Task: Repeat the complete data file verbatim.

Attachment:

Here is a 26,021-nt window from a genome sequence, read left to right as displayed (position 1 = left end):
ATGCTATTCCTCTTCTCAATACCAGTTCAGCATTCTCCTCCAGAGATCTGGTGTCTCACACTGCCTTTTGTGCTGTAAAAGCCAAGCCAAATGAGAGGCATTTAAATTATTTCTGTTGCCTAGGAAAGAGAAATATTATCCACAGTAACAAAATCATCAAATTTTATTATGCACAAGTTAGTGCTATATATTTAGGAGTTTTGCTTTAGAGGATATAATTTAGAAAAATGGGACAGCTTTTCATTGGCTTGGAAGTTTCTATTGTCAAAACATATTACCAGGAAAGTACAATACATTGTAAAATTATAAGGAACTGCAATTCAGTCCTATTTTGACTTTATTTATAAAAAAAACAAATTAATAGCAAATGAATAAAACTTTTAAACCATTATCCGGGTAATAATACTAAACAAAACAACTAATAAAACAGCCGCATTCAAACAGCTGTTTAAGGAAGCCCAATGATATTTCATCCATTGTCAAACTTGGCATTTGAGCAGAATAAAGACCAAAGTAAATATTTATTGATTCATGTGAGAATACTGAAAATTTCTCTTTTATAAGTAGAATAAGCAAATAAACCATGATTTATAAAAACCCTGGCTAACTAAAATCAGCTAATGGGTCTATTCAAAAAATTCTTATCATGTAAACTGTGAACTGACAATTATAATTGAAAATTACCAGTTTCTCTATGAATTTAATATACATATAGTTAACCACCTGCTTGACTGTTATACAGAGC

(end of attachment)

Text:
Here is a 26,021-nt window from a genome sequence, read left to right as displayed (position 1 = left end):
ATGCTATTCCTCTTCTCAATACCAGTTCAGCATTCTCCTCCAGAGATCTGGTGTCTCACACTGCCTTTTGTGCTGTAAAAGCCAAGCCAAATGAGAGGCATTTAAATTATTTCTGTTGCCTAGGAAAGAGAAATATTATCCACAGTAACAAAATCATCAAATTTTATTATGCACAAGTTAGTGCTATATATTTAGGAGTTTTGCTTTAGAGGATATAATTTAGAAAAATGGGACAGCTTTTCATTGGCTTGGAAGTTTCTATTGTCAAAACATATTACCAGGAAAGTACAATACATTGTAAAATTATAAGGAACTGCAATTCAGTCCTATTTTGACTTTATTTATAAAAAAAACAAATTAATAGCAAATGAATAAAACTTTTAAACCATTATCCGGGTAATAATACTAAACAAAACAACTAATAAAACAGCCGCATTCAAACAGCTGTTTAAGGAAGCCCAATGATATTTCATCCATTGTCAAACTTGGCATTTGAGCAGAATAAAGACCAAAGTAAATATTTATTGATTCATGTGAGAATACTGAAAATTTCTCTTTTATAAGTAGAATAAGCAAATAAACCATGATTTATAAAAACCCTGGCTAACTAAAATCAGCTAATGGGTCTATTCAAAAAATTCTTATCATGTAAACTGTGAACTGACAATTATAATTGAAAATTACCAGTTTCTCTATGAATTTAATATACATATAGTTAACCACCTGCTTGACTGTTATACAGAGC